For this unconscionable impertinence she has been vilified by shits in suits, while in the town’s lodges fearful incantations are heard, and the local business community throws the killer dart by accusing her of that crime against which there is no defence – standing in the way of progress! Since when did building yet another fucking supermarket equate with human ‘progress’? Anyone wanting to understand the change that has taken place in the relationship between the Welsh and the English over 1,600 years could do a lot worse than consider the case of Enid Jones. For it tells us that the English have won a great victory by making large numbers of Welsh think like them, by evaluating things through an English-benefit prism. To the point where Welsh people take the side of a massive English company interested in Wales solely for profit. A company that short-changes Welsh farmers and producers, and that – given recent experience – will bring in English staff to its Aber’ store, while almost certainly putting Welsh shops out of business. But Tesco must be supported, for it is the bringer of Progress – hallelujah! – and to facilitate this incalculable benefit to the citizenry of Aber’ a Welshwoman must lose her home.

What echoes!

Due to the ascendancy of these ‘English-thinkers’ who fester and slither among us we face a struggle now to avoid being completely over-run. This could be Dorset or Lincolnshire in the mid-sixth century; the objective has remained constant, only the methodology has changed. In large parts of Wales we are again becoming waelisc, strangers in our own land. Today they can just walk in and dispossess us with their money, and their laws. Their royals and their aristocrats can claim what lies beneath our feet, above our heads, even the Welsh sea! They come with smiles, and lies about loving Wales, wanting to do the best for us . . . yet it’s always them that benefit.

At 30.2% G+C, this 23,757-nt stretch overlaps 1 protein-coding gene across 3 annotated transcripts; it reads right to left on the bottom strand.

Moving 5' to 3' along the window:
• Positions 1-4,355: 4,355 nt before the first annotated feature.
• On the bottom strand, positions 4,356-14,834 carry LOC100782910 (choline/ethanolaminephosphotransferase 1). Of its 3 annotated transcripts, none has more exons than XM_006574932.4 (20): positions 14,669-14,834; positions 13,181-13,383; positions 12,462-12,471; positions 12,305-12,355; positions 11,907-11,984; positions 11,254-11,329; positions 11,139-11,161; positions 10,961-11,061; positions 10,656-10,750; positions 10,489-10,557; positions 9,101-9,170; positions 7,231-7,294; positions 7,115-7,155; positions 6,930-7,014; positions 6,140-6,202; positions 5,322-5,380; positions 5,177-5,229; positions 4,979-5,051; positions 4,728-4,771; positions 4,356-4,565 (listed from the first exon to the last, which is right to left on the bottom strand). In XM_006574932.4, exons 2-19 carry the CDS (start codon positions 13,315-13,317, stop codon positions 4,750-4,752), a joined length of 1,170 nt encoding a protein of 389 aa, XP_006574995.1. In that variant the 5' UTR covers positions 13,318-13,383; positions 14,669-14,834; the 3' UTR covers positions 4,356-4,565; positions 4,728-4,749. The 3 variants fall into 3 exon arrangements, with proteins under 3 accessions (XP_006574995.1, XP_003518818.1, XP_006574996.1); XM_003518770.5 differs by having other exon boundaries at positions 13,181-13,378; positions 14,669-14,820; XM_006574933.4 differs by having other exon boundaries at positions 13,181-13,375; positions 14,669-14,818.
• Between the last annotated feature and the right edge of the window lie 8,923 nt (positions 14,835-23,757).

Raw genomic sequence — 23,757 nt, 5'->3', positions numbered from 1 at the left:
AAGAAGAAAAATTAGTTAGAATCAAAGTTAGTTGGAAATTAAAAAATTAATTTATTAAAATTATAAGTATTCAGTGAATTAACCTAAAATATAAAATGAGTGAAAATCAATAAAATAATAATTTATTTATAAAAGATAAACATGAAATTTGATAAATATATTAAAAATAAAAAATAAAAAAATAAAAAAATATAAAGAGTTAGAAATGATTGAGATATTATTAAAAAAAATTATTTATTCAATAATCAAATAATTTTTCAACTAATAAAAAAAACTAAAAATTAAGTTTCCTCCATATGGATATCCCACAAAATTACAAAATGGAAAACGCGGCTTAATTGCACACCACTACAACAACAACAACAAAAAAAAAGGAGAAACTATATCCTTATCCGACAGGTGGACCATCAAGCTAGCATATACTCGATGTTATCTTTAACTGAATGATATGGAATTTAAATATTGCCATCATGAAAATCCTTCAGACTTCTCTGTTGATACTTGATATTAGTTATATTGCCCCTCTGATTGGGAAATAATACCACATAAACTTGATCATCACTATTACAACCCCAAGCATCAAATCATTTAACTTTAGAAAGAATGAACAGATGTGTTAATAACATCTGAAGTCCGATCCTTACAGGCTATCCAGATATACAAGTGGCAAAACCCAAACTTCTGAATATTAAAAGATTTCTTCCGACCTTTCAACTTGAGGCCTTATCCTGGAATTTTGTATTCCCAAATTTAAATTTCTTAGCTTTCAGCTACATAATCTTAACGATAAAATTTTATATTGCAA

The nation that once covered this land from Cornwall to the Clyde is now reduced to second-class status, and is slowly losing even its remaining pockets of territory. Unless we start fighting colonialism, and its English-thinking supporters among us, it will soon all be over, for this time there is nowhere else to go.

Who Is Behind ‘Wales Weekly’?

I first came across the name Wales Weekly on the Syniadau blog, in a post about it and Daily Wales. The latter I knew about because I’d had some involvement, but Wales Weekly was new to me, so I followed the Syniadau link without thinking much more about it. Then, today, I picked up a tweet from Wales Weekly and followed it to the piece it linked with.